More People Don't Bicycle Because of ... Bicyclists?
While we were visiting Portland in June I noticed a few people riding bikes, slowly—almost purposefully slowly—in everyday clothes. It reminded me of a European city more than an American city. It seemed pretty cool.
I didn't know it was a movement.
Yesterday on his blog, Andrew Sullivan quoted both Celeste LeCompte (Special to the San Francisco Chronicle) and Felix Salmon (a Reuters blogger) praising the slow bike movement. Both believe it encourages other people to ride. Both insinuate that the reason there are not more bike-riders is the bike-riders we already have.
For some San Franciscans, seeing slow-riding folks like Logan and Stockmann out on the road can be a refreshing encouragement to hop on two wheels for a daily commute or a quick trip to the farmers' market. ... Being a Slow Bike Rider may mean being left behind by the pack of spandex-wearing cyclists in the mornings, but it also means getting to know more about the rest of your community.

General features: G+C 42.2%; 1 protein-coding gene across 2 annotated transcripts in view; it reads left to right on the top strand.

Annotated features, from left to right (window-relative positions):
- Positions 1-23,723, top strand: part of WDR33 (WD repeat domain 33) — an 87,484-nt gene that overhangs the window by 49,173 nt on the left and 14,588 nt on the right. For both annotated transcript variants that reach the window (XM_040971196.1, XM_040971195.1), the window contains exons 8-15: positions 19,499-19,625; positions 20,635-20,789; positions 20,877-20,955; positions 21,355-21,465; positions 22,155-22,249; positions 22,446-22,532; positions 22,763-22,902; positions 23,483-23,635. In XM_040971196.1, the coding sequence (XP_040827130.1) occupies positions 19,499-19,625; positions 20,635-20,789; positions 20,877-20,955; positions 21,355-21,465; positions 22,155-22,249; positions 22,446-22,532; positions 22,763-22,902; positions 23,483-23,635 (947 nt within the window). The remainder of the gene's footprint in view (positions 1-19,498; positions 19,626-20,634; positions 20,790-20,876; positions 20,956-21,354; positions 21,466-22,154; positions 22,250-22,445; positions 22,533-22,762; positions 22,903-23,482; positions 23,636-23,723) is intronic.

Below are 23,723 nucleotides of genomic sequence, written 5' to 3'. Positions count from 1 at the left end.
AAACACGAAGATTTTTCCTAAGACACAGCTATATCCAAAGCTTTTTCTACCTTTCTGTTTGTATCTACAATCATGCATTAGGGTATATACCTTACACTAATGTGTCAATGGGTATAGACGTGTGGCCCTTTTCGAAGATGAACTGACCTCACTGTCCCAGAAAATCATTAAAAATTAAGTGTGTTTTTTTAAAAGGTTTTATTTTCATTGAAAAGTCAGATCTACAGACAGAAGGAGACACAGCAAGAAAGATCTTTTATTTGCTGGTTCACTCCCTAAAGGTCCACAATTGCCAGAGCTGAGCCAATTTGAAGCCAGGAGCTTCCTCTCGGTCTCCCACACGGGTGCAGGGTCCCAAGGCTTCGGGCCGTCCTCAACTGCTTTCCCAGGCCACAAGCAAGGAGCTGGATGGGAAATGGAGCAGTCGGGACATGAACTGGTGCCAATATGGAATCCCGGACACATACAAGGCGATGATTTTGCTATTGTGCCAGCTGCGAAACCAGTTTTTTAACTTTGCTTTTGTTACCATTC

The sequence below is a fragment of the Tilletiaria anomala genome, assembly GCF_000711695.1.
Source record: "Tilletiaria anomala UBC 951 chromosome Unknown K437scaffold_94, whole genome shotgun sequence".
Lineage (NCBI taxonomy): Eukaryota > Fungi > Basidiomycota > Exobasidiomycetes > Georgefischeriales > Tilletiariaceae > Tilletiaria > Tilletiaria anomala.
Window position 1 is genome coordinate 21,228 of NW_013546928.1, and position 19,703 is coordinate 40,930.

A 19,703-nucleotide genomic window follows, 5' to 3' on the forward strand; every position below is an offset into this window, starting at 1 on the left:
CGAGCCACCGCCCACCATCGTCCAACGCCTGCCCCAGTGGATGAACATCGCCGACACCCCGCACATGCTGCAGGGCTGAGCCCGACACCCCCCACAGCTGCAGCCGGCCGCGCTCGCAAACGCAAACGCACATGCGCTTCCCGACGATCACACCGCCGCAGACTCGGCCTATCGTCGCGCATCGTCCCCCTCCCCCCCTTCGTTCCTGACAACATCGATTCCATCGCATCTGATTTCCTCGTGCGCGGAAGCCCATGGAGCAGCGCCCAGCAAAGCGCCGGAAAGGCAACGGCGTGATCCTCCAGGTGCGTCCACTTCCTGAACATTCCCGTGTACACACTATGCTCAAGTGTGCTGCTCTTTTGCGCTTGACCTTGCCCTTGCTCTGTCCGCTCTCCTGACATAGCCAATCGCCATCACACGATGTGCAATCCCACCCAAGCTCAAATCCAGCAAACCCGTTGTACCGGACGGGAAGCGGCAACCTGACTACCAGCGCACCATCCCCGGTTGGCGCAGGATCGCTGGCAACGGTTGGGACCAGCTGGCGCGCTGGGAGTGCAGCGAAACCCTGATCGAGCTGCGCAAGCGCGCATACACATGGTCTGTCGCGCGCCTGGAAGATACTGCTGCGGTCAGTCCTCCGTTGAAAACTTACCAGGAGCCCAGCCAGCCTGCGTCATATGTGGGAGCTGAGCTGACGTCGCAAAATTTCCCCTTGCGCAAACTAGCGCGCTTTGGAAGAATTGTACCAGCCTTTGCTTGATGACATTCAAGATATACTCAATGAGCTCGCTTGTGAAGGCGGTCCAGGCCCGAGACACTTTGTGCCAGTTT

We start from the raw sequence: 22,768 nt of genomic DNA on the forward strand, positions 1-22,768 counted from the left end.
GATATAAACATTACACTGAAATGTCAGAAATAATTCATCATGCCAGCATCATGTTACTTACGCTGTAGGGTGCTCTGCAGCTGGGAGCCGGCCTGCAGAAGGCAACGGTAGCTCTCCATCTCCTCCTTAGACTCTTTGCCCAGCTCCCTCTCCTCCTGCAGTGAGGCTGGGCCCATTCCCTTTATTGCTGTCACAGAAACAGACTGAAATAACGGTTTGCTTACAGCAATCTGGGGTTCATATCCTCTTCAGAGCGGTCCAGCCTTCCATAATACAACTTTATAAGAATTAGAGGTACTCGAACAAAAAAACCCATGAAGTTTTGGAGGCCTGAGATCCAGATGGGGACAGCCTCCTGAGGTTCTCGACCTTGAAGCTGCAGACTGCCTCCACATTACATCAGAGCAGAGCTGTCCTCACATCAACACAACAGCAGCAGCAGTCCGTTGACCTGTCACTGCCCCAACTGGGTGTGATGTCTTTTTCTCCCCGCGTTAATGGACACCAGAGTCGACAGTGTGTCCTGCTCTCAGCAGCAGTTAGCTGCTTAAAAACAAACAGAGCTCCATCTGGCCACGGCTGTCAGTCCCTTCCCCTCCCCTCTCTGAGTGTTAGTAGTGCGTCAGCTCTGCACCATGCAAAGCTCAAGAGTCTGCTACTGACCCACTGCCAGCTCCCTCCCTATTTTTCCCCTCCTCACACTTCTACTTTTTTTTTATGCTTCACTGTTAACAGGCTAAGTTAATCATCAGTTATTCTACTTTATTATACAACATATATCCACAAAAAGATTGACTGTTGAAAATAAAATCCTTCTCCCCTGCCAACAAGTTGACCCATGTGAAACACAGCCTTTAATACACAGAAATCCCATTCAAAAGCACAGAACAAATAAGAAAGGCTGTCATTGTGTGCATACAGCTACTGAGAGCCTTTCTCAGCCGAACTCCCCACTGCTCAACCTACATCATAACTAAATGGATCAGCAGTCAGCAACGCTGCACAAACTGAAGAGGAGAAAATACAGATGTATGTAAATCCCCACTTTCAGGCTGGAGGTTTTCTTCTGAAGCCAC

If you live in a city where women in wedge heels are steering their old steel bikes around their daily errand route, there’s really nothing intimidating or scary about the prospect of getting on a bike yourself. If it’s all hipsters on fixies, by contrast, that just makes biking feel all the more alien and stupid.
I'm sure this is part of it. No one wants to join a group in which they'll feel unwelcome or unhip.
At the same time, I've had quite a few people ask me, often shyly, about biking to work, and what it's like, and how long it takes, etc. etc., but whenever I suggest they do it themselves and they beg off, the main reason they give is their perception of how dangerous it is. They're not fearful of “spandex-wearing cyclists” or “hipsters on fixies”; they're fearful of cars. They don't want to be exposed in traffic. They don't want to die.
To ignore this in any discussion about cycling is to ignore the SUV in the room.